Wednesday, July 28, 2010


It's a rare honor to meet the ship's namesake. Historically, United States Ships were named posthumously.

Many ships were named after the serviceman had died in combat, as in the USS
Stein (DE/FF 1065). The Stein was named after Marine Corporal Tony Stein, who received the Congressional Metal of Honor for combat action during the Battle of Iwo Jima in World War II.

Other ships, like the USS
John S. McCain (DL 3), were named once the namesake had died. Admiral John S. McCain, Sr. passed on four days after the Allies accepted the formal surrender of the Japanese in Tokyo Bay on September 2, 1945.

ATLANTIC OCEAN (July 14, 2010) -- Former President George H.W. Bush speaks with Culinary Specialist 2nd Class Lessa M. Zilempe, assigned to the supply department aboard the aircraft carrier USS George H.W. Bush (CVN 77), while Adm. J.C. Harvey, commander of U.S. Fleet Forces Command, listens. Bush and his wife, Barbara, spent their time aboard watching flight operations, touring the ship and visiting with the crew. George H.W. Bush is conducting training in the Atlantic Ocean.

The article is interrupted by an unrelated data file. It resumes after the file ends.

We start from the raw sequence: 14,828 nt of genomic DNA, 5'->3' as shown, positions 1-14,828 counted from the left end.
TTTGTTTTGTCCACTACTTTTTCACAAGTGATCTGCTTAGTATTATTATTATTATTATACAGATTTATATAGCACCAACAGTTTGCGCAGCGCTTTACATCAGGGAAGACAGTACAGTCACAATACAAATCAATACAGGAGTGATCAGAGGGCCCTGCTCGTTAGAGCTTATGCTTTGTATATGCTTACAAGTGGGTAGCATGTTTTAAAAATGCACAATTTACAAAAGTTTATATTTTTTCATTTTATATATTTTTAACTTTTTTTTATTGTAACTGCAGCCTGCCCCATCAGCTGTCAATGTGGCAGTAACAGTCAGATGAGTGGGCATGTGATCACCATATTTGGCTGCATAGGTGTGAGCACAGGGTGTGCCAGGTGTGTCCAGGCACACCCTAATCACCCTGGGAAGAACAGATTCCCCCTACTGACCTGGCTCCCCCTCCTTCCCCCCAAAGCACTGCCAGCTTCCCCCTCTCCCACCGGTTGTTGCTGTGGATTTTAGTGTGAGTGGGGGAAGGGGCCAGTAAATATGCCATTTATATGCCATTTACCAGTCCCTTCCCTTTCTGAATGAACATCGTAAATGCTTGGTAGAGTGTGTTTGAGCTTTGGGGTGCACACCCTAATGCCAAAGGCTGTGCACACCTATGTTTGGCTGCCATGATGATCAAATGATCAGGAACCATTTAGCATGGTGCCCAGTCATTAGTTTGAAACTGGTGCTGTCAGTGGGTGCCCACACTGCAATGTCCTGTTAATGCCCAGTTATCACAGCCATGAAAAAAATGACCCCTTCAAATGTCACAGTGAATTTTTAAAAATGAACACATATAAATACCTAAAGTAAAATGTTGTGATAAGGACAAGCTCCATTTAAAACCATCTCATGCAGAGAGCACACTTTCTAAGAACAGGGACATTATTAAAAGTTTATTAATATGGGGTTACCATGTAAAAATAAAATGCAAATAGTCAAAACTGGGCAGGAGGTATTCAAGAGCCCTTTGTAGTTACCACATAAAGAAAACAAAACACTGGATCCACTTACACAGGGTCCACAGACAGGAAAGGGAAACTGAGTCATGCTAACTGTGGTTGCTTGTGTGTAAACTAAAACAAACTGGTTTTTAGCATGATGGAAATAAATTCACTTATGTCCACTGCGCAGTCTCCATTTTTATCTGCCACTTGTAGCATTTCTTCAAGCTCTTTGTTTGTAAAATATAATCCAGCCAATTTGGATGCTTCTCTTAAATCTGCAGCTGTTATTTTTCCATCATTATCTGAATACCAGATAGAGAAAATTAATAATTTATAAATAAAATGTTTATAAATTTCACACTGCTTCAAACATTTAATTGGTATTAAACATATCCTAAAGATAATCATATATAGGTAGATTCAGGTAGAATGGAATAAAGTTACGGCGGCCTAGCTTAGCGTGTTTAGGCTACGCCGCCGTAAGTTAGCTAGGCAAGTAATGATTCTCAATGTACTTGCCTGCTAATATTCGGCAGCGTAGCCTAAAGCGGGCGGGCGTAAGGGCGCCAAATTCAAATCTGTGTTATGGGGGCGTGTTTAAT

U.S. Navy photo by Mass Communication Specialist 3rd Class Brent Thacker.

1 comment:

  1. Steven,

    We are reading a great book about one of the Dolittle Raiders who was a Japanese POW and just this morning we were at the point of the Japanese surrendering. You gave us the formal surrender date in this post!

    Read about Jacob DeShazer sometime - amazing story of God's saving grace and his forgiving his enemy to the point of becoming a missionary to Japan.